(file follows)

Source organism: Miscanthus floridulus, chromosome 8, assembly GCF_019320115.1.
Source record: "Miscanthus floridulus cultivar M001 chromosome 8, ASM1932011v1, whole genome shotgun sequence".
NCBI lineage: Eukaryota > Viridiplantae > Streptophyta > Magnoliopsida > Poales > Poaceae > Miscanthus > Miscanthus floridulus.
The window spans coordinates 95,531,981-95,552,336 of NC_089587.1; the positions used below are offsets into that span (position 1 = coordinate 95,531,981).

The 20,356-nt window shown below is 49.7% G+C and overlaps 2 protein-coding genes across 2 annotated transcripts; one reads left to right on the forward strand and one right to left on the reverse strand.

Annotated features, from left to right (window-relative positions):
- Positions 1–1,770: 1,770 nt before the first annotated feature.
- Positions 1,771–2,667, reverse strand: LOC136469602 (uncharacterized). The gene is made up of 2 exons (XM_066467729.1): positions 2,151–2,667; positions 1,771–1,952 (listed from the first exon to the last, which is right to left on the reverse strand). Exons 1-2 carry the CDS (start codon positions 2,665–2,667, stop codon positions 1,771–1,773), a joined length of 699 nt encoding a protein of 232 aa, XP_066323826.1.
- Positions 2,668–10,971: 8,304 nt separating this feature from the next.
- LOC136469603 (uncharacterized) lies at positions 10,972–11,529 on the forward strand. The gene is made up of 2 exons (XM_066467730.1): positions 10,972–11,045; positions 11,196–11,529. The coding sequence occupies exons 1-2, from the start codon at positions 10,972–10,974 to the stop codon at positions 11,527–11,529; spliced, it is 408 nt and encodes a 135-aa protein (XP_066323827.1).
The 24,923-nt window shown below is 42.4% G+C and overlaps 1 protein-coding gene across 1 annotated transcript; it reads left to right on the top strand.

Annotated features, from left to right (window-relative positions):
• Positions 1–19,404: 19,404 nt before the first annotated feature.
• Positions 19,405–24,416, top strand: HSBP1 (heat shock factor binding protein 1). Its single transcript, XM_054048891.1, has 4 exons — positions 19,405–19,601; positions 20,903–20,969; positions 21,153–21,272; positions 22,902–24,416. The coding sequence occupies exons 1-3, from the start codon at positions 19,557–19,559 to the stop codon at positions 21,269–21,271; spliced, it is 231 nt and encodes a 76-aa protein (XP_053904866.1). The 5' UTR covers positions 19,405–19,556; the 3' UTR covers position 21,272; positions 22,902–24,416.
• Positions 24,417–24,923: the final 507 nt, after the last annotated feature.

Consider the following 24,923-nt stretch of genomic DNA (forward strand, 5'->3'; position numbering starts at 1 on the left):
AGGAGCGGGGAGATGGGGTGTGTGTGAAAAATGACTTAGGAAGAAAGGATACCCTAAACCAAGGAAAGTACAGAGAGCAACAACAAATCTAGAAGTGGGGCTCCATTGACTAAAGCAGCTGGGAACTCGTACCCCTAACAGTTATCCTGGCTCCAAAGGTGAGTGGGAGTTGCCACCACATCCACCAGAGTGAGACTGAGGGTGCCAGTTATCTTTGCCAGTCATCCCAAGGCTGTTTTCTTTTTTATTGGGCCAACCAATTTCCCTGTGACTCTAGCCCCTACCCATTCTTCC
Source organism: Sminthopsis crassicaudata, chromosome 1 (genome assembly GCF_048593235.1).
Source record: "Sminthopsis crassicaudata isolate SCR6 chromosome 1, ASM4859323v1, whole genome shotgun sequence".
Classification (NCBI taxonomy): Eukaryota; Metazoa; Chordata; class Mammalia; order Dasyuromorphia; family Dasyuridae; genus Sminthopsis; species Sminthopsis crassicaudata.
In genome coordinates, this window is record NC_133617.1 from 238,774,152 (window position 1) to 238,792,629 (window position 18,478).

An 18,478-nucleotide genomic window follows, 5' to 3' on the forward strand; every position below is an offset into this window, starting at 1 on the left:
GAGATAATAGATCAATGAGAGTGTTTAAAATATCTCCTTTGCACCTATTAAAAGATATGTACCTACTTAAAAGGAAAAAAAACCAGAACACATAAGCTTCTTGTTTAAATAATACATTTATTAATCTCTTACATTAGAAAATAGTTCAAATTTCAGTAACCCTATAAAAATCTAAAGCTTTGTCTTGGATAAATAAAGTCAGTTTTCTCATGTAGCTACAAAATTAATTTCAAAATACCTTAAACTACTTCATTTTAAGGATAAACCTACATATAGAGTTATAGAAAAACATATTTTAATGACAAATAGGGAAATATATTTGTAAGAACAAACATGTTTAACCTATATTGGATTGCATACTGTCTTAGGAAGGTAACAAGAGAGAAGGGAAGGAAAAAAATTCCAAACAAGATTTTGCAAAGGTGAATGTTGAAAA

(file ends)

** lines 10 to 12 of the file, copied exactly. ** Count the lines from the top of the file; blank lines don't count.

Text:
- LOC136469603 (uncharacterized) lies at positions 10,972–11,529 on the forward strand. The gene is made up of 2 exons (XM_066467730.1): positions 10,972–11,045; positions 11,196–11,529. The coding sequence occupies exons 1-2, from the start codon at positions 10,972–10,974 to the stop codon at positions 11,527–11,529; spliced, it is 408 nt and encodes a 135-aa protein (XP_066323827.1).
The 24,923-nt window shown below is 42.4% G+C and overlaps 1 protein-coding gene across 1 annotated transcript; it reads left to right on the top strand.

Annotated features, from left to right (window-relative positions):